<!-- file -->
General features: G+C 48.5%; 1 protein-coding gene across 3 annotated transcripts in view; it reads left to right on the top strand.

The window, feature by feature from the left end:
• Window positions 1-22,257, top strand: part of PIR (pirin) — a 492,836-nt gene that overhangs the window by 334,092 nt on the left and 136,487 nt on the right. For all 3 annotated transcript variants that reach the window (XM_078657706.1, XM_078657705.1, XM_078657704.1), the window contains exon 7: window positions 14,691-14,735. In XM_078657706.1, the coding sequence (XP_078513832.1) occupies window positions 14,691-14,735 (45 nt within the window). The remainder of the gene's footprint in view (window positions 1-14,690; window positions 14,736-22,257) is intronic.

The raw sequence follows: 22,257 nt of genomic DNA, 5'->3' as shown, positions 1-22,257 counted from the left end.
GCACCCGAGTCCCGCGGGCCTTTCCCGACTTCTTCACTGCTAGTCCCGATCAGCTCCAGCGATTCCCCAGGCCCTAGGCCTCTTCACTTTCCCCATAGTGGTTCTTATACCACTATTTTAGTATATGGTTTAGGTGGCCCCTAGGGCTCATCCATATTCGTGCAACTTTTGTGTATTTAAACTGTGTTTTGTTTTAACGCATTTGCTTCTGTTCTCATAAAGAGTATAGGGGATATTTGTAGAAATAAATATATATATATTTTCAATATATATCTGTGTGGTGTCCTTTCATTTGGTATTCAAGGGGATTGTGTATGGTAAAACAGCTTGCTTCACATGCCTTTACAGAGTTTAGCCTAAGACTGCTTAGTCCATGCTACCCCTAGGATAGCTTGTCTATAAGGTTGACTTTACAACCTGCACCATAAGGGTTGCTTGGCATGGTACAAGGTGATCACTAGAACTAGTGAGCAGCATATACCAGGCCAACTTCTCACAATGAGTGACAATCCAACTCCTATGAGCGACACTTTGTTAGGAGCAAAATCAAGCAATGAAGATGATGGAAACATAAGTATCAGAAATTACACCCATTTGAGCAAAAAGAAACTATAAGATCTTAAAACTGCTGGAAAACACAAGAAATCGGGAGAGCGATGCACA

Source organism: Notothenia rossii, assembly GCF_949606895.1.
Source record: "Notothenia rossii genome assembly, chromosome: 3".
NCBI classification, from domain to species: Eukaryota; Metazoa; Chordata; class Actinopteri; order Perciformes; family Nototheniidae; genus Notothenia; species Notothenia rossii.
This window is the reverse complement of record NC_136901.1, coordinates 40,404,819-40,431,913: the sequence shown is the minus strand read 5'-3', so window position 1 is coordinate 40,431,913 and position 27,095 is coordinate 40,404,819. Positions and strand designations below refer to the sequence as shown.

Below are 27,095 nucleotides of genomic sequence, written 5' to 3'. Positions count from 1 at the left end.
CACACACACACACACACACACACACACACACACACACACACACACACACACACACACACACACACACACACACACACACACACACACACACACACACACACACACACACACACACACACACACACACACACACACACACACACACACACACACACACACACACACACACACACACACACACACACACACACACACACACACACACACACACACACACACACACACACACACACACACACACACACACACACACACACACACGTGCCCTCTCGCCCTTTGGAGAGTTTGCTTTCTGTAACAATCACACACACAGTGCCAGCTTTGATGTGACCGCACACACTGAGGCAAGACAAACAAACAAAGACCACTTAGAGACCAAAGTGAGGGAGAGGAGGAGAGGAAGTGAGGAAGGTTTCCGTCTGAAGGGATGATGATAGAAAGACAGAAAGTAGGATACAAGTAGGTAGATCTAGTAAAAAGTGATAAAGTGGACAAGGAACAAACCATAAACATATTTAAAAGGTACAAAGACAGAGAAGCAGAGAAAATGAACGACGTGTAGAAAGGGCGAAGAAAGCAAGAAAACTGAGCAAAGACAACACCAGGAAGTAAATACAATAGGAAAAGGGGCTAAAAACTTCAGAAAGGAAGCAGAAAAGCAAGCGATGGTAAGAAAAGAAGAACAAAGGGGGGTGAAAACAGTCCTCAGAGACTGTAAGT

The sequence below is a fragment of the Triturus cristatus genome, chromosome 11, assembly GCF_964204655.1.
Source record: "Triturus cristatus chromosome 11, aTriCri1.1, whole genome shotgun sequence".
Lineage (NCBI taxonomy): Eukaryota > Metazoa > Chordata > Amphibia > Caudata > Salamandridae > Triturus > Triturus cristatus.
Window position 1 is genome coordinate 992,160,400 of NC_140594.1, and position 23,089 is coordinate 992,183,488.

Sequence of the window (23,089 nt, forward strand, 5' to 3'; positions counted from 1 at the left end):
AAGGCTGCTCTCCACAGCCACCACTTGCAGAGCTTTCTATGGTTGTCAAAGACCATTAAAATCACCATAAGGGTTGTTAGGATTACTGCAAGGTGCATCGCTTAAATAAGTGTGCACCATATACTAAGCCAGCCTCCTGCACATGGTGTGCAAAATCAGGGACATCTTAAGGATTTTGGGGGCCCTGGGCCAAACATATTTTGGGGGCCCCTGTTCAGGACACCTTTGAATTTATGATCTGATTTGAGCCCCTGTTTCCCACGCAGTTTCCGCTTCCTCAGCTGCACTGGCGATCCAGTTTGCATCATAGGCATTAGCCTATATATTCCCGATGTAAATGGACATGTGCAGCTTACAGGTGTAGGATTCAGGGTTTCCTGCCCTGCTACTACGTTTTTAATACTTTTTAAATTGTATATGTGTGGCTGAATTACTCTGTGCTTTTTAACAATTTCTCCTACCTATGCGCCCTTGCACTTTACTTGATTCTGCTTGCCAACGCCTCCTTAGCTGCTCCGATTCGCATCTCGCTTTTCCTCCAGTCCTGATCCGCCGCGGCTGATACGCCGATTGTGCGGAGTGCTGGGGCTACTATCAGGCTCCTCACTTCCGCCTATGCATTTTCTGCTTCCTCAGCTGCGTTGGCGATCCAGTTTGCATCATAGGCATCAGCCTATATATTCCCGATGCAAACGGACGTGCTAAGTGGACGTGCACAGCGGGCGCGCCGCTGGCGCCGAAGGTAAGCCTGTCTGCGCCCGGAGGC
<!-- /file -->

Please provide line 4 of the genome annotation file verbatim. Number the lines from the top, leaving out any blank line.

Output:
The raw sequence follows: 22,257 nt of genomic DNA, 5'->3' as shown, positions 1-22,257 counted from the left end.